Now that 40 (or even 50) is the new 30, those of us in midlife have realized that it’s more accurately the prime of life. The last thing we want to think about are potential health problems—and sometimes unpleasant tasks like getting cancer screenings. We’ve got decades before we have to worry about that stuff, right?
We certainly hope so, but here’s the thing: Your forties and fifties are exactly when you should think about the simple steps you can take to ensure your good health for the decades to come. After all, you may still have most of your life ahead of you.
And when it comes to cancer, finding it early is key. Cancer treatment has advanced by leaps and bounds, but it’s still most effective during cancer’s earliest stages—when symptoms haven’t shown up. That’s why the screenings below are so important.
Breast Cancer Screening
Over 90 percent of breast cancer cases occur in people without a family history. And a mammogram—basically an x-ray of your breast tissue—can detect tumors that can’t be detected with a self-administered or clinician exam.
Between the ages of 40 and 44, women not at increased risk for breast cancer should choose whether to start an annual mammogram.
Between the ages of 45 and 54, women should definitely get a mammogram each year. After age 55, you can continue yearly mammograms or opt to switch to every other year. It’s probably a good idea to discuss the pros and cons of continued screenings with your doctor.
Women who are at increased risk of breast cancer due to personal or genetic history, or because they carry a gene mutation like BRCA1 or BRCA2, should talk with their doctor about further screening options, such as an MRI scan.
Last year, the American Cancer Society lowered the recommended age to start colorectal screenings from 50 to 45.
Because the screening process for colon cancer includes the removal of polyps, a colorectal screening not only detects cancer, but can actively prevent it. You should continue regular screening through age 75. But it doesn’t have to happen every year. Every three to five years is generally fine—but check with your doctor.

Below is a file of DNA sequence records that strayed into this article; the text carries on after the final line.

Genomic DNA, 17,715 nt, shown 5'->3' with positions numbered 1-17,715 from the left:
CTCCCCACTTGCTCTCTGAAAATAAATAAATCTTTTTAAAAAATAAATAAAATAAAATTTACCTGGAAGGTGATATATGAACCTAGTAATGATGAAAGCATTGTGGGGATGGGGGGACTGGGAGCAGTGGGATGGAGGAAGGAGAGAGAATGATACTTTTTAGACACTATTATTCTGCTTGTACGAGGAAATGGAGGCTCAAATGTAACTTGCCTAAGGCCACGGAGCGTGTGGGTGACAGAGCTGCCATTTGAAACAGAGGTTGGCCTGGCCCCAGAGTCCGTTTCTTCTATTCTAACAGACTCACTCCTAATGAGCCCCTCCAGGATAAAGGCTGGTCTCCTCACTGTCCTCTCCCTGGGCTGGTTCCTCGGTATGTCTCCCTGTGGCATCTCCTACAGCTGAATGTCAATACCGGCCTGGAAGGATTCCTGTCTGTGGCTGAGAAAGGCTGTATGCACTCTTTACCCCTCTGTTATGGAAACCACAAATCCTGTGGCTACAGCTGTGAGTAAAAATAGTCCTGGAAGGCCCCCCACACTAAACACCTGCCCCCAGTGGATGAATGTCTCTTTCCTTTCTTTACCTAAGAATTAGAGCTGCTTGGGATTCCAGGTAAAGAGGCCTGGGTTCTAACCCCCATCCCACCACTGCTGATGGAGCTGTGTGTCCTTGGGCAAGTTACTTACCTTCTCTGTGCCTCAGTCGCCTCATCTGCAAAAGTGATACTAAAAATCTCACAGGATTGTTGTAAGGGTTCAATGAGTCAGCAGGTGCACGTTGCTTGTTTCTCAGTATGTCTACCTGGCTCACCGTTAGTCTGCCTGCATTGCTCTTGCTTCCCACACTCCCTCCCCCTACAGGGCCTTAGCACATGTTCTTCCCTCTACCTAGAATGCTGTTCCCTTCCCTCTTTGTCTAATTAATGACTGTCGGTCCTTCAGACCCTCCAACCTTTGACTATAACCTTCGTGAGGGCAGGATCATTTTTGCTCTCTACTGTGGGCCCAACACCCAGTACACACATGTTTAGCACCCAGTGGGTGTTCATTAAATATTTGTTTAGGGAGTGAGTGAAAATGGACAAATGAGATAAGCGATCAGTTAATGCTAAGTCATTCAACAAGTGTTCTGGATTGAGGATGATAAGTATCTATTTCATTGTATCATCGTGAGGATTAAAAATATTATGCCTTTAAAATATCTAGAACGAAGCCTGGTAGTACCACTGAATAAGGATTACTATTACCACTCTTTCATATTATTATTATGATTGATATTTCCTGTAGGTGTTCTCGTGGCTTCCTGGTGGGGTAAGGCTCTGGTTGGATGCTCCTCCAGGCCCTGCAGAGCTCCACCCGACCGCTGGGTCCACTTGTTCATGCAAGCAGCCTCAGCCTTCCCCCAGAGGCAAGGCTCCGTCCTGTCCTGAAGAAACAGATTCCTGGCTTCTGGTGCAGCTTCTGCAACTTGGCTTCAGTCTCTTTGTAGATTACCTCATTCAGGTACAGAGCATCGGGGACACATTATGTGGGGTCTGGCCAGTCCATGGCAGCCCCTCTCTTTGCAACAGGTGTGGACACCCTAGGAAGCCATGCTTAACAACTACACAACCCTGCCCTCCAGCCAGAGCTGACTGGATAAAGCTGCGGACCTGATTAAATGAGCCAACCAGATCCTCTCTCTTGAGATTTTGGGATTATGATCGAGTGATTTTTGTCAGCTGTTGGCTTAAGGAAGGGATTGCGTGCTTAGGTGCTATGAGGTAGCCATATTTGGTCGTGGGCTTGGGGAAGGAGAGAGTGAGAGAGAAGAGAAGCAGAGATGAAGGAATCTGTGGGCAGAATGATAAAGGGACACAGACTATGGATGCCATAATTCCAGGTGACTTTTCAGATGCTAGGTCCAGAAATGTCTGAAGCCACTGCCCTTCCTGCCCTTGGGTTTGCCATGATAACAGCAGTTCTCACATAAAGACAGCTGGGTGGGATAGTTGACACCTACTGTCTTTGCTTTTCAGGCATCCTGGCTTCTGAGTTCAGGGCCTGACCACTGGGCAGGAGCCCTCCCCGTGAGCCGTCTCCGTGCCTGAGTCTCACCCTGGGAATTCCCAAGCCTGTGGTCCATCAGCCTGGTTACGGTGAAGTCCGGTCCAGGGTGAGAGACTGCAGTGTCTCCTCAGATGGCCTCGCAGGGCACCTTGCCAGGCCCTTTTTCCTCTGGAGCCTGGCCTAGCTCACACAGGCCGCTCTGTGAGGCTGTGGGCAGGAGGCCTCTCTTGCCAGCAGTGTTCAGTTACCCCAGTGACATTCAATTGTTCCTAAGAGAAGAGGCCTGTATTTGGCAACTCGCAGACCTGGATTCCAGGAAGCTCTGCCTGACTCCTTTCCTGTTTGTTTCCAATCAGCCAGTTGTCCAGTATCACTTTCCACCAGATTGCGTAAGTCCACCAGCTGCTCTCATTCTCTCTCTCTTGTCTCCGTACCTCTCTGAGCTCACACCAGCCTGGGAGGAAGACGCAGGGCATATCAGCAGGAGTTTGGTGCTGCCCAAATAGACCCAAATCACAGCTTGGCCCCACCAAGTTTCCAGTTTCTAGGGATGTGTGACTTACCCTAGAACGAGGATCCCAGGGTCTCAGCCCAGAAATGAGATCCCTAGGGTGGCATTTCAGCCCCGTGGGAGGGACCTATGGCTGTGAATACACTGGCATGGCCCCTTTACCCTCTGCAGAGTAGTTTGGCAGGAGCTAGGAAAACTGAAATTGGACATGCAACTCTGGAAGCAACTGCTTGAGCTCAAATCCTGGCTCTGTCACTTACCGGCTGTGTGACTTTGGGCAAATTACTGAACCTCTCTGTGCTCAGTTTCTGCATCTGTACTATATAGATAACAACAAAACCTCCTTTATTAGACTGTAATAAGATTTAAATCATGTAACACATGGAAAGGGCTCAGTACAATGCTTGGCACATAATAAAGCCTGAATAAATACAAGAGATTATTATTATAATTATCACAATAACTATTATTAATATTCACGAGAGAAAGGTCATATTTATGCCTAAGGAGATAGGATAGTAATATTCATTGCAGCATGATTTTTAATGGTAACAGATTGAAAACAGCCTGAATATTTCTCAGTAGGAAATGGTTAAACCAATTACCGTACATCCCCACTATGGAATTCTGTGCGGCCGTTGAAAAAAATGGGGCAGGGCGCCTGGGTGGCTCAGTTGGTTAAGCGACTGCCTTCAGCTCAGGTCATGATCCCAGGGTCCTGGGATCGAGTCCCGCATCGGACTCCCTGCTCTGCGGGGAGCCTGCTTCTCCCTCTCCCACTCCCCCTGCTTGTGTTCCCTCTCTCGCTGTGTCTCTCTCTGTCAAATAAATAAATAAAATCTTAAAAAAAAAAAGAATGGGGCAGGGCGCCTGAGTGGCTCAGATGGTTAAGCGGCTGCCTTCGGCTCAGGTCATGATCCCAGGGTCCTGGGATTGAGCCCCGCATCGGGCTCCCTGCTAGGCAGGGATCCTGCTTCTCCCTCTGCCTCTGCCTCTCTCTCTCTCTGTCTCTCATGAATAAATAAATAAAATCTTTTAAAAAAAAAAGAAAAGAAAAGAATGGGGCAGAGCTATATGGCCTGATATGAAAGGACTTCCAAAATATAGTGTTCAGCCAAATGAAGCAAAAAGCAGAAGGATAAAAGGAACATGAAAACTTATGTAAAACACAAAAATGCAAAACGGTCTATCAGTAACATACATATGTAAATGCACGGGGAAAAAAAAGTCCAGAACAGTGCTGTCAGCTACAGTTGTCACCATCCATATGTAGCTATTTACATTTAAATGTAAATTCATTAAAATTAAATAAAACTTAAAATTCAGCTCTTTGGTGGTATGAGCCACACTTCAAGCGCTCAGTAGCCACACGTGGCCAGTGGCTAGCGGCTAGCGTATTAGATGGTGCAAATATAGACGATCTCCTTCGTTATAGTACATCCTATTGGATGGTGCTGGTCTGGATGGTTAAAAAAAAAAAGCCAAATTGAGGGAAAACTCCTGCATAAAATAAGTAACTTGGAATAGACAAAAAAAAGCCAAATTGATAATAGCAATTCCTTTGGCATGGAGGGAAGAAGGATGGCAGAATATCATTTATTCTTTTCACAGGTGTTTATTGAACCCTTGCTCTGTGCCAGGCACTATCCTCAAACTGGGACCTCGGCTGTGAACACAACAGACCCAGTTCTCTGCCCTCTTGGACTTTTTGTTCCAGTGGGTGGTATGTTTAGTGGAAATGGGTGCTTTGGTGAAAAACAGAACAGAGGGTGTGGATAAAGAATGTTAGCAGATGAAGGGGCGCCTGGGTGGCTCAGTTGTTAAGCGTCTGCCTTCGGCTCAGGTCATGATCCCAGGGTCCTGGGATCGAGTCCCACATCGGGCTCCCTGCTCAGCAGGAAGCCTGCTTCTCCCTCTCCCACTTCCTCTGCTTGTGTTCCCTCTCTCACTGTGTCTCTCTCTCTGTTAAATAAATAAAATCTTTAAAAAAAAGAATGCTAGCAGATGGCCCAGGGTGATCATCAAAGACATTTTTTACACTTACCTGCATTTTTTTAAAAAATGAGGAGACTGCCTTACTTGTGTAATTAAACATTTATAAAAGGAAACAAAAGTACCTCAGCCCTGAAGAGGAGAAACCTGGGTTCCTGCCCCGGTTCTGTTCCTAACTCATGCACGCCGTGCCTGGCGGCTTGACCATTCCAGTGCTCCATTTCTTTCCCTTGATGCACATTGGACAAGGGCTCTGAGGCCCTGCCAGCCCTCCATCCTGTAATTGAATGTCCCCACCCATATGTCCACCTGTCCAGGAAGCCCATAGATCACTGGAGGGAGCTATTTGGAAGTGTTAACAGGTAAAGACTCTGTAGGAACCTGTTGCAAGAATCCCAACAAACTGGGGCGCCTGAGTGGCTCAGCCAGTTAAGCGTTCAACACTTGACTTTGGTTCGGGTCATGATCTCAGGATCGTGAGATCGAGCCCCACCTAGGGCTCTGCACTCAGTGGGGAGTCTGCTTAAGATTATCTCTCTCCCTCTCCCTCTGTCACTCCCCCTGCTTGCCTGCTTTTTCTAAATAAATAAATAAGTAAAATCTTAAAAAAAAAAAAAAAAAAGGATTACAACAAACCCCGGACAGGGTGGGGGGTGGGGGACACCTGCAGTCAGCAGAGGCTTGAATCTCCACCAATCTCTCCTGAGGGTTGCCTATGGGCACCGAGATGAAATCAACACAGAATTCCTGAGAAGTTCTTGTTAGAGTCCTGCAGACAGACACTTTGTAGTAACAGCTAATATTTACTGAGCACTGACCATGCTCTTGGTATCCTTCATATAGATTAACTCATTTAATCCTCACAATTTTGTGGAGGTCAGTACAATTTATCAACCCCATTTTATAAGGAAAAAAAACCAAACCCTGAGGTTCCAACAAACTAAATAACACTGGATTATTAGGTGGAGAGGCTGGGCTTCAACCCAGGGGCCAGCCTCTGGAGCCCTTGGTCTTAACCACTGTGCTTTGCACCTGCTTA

Pap tests can prevent most cervical cancers. Most active cervical cancers are found among women who have never had a pap test, or who haven’t had one recently. According to American Cancer Society guidelines, women should begin getting pap tests at age 21.
Once pap tests have begun, women should continue cervical screenings according to the following guidelines:
- Age 21 to 29: a pap test every three years
- Age 30 to 65: a pap test combined with an HPV test every five years, or just a pap test every three years
- Over age 65: women who have had regular cervical screenings over the past 10 years should stop getting screenings, unless they’ve had serious pre-cancers found over the past 20 years
Those with higher risk for lung cancer should get yearly lung cancer screenings. Higher risk means those who:
- Are age 55 to 74 years and in fairly good health and
- Currently smoke or have quit during the past 15 years and
- Have at least a 30 “pack-year” smoking history. A pack-year is one pack a day per year. 30 pack-years = 1 pack a day for 30 years, or 2 packs a day for 15 years, etc.
In addition to regular screenings, you can reduce your cancer risk. Attain a healthy weight, eat healthy (with plenty of fruits and vegetables), get regular physical exercise, limit alcohol, use sunscreen, and if you do smoke or use tobacco: Quit.
If caught early, a cancer diagnosis is no longer the end of the world, though it may feel that way. With early detection, a caring team of experts, and the resources of cancer-fighting experts (like those at our Sue Ann Wortman Cancer Center) at their disposal, cancer patients today have a lot to be hopeful about.